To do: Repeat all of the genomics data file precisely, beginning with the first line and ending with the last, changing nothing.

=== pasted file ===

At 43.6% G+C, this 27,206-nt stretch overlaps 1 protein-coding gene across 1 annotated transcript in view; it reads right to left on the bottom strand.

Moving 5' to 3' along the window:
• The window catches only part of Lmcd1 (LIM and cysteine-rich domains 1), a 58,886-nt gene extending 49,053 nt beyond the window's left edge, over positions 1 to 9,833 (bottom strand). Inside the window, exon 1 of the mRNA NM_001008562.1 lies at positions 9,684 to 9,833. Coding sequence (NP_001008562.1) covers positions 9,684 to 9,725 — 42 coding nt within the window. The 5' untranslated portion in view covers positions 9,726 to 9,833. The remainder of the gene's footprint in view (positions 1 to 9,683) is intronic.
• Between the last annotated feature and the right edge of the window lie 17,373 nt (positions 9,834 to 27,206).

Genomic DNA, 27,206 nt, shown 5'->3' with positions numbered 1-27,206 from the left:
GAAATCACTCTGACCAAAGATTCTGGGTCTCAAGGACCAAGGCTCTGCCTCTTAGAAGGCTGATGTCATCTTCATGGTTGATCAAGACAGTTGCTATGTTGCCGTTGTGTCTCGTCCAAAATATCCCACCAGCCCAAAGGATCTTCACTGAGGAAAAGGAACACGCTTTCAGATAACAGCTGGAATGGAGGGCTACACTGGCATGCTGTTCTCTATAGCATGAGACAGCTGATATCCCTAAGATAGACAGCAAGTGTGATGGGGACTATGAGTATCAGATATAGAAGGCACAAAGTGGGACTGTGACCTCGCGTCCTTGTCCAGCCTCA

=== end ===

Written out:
At 43.6% G+C, this 27,206-nt stretch overlaps 1 protein-coding gene across 1 annotated transcript in view; it reads right to left on the bottom strand.

Moving 5' to 3' along the window:
• The window catches only part of Lmcd1 (LIM and cysteine-rich domains 1), a 58,886-nt gene extending 49,053 nt beyond the window's left edge, over positions 1 to 9,833 (bottom strand). Inside the window, exon 1 of the mRNA NM_001008562.1 lies at positions 9,684 to 9,833. Coding sequence (NP_001008562.1) covers positions 9,684 to 9,725 — 42 coding nt within the window. The 5' untranslated portion in view covers positions 9,726 to 9,833. The remainder of the gene's footprint in view (positions 1 to 9,683) is intronic.
• Between the last annotated feature and the right edge of the window lie 17,373 nt (positions 9,834 to 27,206).

Genomic DNA, 27,206 nt, shown 5'->3' with positions numbered 1-27,206 from the left:
GAAATCACTCTGACCAAAGATTCTGGGTCTCAAGGACCAAGGCTCTGCCTCTTAGAAGGCTGATGTCATCTTCATGGTTGATCAAGACAGTTGCTATGTTGCCGTTGTGTCTCGTCCAAAATATCCCACCAGCCCAAAGGATCTTCACTGAGGAAAAGGAACACGCTTTCAGATAACAGCTGGAATGGAGGGCTACACTGGCATGCTGTTCTCTATAGCATGAGACAGCTGATATCCCTAAGATAGACAGCAAGTGTGATGGGGACTATGAGTATCAGATATAGAAGGCACAAAGTGGGACTGTGACCTCGCGTCCTTGTCCAGCCTCA